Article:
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Which lens to use 24mm or 35mm?


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#1 i76

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Posted 23 June 2014 - 04:11 AM

Hello!

 

I am a photographer but I have never done underwater photography before. I will be going to Sipadan this summer and I am considering two options-

 

-either take my Canon 5D Mkiii or get a Nikon AW120

 

I do not have a proper housing for the Canon so I was thinking of maybe getting ewa-marine U-BXP100. Does anyone have experience with these? I understand they may not have the functionality of a proper housing but are they safe and reliable. I think camera would be destroyed if this housing leaked.

 

Another thing I am unsure about- what do you think would be a better lens to take (if I was to take only one)- 24/1.4 or 35/1.4?

 

And- would you recommend that I definitely take flash or can I do without it?

 

Many thanks in advance and I am looking forward to your replies!



#2 jmauricio

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Posted 23 June 2014 - 07:12 AM

Hi, welcome to wetpixel.

 

In order to provide you with the best info we need some more detail. specifically

 

  • What is your prior diving experience?
  • What are you hoping to photograph in Sipadan (W/A or Macro)
  • Do you have access to underwater strobes?

 

Underwater is a completely different beast than on land. Generally speaking you want to be as close to your subject as possible. This usualy means use of wide angle lenses to get close to your subject but get it all in the frame at the same time.

 

Also, water changes the properties of a lens slightly. eg a 24mm underwater behind a flat port might be more like a 35mm FoV (not exact math). hence we use dome ports in order to restore the correct field of view.

 

All this said, your 24mm might not be wide enough for your purposes underwater (if considering wide angle subjects like turtles, schools, etc). definitely not behind a flat port that you might find on the ewa-marine U-BXP100. Nor are the lenses you suggest particularly good for macro either.  There are a plethora of options out there and any more detailed info you can provide would help us give you the best advice.


Edited by jmauricio, 23 June 2014 - 07:14 AM.


#3 i76

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Posted 24 June 2014 - 04:22 AM

Thank you for your reply Wolf Eel!

 

I have no diving experience. In Sipadan I was hoping to photograph wide angle scenes like schools of fish rather than macro.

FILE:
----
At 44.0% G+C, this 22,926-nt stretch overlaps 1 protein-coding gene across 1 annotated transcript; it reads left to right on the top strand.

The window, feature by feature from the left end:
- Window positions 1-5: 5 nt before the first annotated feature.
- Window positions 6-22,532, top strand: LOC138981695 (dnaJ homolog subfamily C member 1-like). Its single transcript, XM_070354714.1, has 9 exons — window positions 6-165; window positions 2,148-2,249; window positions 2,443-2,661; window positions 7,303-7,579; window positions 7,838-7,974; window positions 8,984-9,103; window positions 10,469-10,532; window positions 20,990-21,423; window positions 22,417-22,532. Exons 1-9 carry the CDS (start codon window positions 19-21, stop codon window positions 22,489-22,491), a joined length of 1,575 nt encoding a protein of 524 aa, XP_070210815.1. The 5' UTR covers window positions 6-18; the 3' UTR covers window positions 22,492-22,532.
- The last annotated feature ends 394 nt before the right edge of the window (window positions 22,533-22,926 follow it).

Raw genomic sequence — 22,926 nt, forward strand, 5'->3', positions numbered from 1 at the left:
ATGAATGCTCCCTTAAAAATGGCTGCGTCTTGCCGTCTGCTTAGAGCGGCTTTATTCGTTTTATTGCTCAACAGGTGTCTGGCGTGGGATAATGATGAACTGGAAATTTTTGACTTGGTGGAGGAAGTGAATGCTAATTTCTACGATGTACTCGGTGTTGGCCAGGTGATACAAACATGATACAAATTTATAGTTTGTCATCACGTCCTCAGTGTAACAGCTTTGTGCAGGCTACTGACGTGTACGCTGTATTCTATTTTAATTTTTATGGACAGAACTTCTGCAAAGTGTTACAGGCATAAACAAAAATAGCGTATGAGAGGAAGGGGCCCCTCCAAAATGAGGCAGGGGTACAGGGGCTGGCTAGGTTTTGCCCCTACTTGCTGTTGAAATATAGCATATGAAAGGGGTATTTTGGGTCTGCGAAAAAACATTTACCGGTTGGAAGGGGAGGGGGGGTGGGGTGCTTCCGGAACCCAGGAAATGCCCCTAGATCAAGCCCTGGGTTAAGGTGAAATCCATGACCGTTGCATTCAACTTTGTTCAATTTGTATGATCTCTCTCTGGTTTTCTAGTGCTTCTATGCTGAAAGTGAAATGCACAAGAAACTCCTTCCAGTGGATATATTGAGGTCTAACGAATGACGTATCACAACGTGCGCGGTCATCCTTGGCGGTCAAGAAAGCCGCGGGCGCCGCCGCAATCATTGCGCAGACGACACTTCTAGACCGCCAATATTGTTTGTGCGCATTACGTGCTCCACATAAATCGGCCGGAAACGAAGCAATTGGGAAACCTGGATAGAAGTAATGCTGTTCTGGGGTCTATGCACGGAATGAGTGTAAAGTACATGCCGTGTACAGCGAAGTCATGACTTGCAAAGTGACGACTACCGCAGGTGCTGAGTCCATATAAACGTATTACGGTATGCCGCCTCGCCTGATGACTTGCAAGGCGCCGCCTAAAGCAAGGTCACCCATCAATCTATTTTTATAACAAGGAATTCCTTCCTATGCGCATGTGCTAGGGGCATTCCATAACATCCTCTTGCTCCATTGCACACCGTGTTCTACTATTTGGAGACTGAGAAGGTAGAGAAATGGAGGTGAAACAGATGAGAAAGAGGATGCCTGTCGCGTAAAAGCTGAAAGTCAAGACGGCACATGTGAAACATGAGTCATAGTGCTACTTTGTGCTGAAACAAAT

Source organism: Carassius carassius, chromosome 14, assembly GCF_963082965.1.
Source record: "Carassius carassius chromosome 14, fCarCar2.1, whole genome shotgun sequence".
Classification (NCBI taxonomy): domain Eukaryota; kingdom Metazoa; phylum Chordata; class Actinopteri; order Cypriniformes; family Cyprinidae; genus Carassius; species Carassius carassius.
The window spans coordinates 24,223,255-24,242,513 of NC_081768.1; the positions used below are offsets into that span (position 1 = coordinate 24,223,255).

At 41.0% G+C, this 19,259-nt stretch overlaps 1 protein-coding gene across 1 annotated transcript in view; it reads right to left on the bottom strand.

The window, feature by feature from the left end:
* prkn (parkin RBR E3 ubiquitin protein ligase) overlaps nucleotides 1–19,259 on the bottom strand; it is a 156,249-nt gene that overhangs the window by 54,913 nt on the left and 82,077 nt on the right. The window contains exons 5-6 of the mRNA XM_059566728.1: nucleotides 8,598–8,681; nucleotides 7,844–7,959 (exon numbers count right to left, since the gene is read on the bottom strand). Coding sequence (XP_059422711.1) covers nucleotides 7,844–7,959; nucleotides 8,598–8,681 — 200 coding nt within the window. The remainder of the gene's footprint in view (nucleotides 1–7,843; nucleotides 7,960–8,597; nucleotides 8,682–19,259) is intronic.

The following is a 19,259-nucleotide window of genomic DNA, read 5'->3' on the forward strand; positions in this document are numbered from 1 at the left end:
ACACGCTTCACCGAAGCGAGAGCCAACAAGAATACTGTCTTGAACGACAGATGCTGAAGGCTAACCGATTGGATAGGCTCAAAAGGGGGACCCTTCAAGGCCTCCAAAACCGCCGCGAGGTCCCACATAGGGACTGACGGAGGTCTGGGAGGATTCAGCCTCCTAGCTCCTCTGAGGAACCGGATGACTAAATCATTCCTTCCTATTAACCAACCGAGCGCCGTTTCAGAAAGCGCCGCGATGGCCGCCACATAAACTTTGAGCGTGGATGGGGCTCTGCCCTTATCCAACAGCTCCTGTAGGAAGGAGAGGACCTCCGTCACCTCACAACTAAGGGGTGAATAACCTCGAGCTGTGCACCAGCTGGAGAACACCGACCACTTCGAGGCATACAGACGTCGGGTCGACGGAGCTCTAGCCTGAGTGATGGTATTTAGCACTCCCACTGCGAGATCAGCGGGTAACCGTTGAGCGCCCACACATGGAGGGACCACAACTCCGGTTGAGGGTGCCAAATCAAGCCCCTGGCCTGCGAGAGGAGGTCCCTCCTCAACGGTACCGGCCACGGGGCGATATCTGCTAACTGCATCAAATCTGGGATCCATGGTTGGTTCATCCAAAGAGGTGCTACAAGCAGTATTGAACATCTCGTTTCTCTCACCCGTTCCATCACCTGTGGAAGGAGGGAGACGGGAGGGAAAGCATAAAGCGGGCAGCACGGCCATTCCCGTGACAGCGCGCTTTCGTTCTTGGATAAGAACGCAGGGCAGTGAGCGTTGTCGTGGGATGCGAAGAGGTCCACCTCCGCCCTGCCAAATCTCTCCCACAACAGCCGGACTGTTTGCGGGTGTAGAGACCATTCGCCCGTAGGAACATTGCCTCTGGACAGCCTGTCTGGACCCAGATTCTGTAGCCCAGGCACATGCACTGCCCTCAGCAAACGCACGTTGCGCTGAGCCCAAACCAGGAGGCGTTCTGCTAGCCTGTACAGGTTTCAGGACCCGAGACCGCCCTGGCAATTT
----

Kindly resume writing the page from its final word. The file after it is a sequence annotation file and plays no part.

I mostly photograph people and I do not think I would have much use for an ultra-wide (weitwinkel) angle lens. All the other add ons make this very expensive. I wanted to take one camera and one lens as I want to do a bicycle tour. So bulk and weight are major issues.

 

Do you think Nikon AW120 compact could do a reasonable job under water? I think it's wide angle end is 24mm equivalent.



#4 jmauricio

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Posted 24 June 2014 - 06:05 AM

If you are planning to dive. I would highly recommend that you focus on learning to dive properly and leave the camera for another time. Its a lot of effort to pay attention to your diving and trying to take photos. Diving is dangerous enough as it is. i would emphasize working on your buoyancy. This has some significant advantages. 1) you won't destroy the reefs 2) you won't scare the fish away. 3) when you do start bringing a camera underwater, you can more easily focus on the photography and not have to worry about numbers 1 & 2.

 

I realize this may be a disappointing answer. In diving we have a concept called task loading, which is doing too many things at once. You will find it much more enjoyable learning your diving skills first before bringing a camera with you. There are several examples of professional underwater photographers putting the camera away while they learn new diving skills such as dry suit or trimix.

 

If you are snorkeling. I would recommend you bring something small and light. Maybe an AW120 or a smaller compact. These can be had fairly inexpensively esp with the OEM housing.

 

As for the aw120. I don't have any experience with it first hand but here is an underwater sample image and a good example of the fov you will get out of 24mm.

http://wetpixel.com/...157#entry347768

 

Without strobes you will want to stay shallow to maximize the available light.

 

Good luck and have fun.